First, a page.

I study the intersections of slavery, race, gender and the law in the early modern and colonial Atlantic World. My current project examines slave courts, or courts that tried exclusively enslaved persons, in North American and the Caribbean in order to understand the role segregated judicial structures played in fostering legal understanding among both enslavers and Africans, the formation of a “Black” race, and capitalist slavery regimes.
Prior to coming to Princeton, I received my Bachelor of Arts from Columbia University in 2014. My undergraduate thesis examined illicit liaisons between white women and black men as well as the freedom suits of their children in colonial Virginia and Maryland. After graduation, I worked at the New-York Historical Society where I helped produce curricula for New York State students and teachers before joining the curatorial team that opened the new Center for Women’s History in March 2017.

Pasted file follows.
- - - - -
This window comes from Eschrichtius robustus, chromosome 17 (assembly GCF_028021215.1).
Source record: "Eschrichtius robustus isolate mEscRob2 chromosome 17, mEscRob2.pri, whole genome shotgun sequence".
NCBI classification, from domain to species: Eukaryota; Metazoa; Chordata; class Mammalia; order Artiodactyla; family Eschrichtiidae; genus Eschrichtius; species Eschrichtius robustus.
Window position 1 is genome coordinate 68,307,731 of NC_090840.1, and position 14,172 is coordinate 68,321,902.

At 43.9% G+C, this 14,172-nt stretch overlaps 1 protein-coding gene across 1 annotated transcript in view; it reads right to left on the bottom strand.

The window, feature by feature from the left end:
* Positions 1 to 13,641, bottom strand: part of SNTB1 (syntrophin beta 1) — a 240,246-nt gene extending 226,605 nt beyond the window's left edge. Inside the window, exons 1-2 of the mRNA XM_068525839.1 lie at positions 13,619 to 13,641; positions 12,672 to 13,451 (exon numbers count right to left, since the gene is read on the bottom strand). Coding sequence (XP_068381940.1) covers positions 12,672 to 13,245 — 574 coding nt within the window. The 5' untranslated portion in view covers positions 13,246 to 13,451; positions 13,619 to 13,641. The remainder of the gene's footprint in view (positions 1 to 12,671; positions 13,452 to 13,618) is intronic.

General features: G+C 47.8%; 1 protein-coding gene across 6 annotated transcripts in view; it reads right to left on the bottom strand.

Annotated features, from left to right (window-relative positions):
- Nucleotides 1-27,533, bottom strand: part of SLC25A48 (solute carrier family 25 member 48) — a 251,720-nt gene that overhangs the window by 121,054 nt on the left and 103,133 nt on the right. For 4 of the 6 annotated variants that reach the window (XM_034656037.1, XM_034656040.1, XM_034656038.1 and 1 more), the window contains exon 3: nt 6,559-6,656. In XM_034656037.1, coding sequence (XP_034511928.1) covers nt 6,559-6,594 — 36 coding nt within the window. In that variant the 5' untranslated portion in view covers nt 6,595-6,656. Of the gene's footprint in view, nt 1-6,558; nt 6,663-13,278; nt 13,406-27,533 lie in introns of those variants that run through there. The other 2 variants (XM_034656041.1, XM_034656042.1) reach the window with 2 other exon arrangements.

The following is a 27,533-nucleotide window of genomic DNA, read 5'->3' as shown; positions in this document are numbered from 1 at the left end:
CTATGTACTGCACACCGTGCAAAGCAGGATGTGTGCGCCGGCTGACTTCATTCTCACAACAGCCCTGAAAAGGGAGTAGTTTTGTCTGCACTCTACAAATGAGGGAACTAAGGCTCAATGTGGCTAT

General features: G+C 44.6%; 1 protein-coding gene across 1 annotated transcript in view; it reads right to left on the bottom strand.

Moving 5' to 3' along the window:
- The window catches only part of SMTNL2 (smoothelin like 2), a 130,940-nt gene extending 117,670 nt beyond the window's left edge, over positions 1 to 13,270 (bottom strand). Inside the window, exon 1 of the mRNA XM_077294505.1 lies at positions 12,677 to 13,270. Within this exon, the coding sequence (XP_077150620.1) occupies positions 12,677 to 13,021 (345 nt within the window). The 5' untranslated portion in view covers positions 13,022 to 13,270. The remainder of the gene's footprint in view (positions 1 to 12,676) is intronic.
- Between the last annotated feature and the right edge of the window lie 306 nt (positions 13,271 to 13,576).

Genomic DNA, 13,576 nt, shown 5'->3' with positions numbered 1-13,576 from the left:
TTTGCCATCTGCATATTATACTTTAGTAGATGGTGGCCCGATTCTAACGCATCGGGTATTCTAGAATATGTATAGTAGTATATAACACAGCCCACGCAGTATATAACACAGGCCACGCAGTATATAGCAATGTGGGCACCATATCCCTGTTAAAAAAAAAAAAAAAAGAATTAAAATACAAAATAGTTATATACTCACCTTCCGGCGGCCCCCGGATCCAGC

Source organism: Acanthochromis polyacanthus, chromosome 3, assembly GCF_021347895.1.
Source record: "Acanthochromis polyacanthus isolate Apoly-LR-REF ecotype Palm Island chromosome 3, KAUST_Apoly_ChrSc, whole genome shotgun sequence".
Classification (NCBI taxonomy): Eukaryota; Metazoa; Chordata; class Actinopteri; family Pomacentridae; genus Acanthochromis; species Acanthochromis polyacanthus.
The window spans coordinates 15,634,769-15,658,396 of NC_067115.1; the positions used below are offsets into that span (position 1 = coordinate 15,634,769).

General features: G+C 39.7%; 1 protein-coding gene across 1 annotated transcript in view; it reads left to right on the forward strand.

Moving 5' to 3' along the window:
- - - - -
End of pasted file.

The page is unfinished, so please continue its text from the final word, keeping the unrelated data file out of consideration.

My other interests include critical race theory, women and gender history, and African American history more broadly.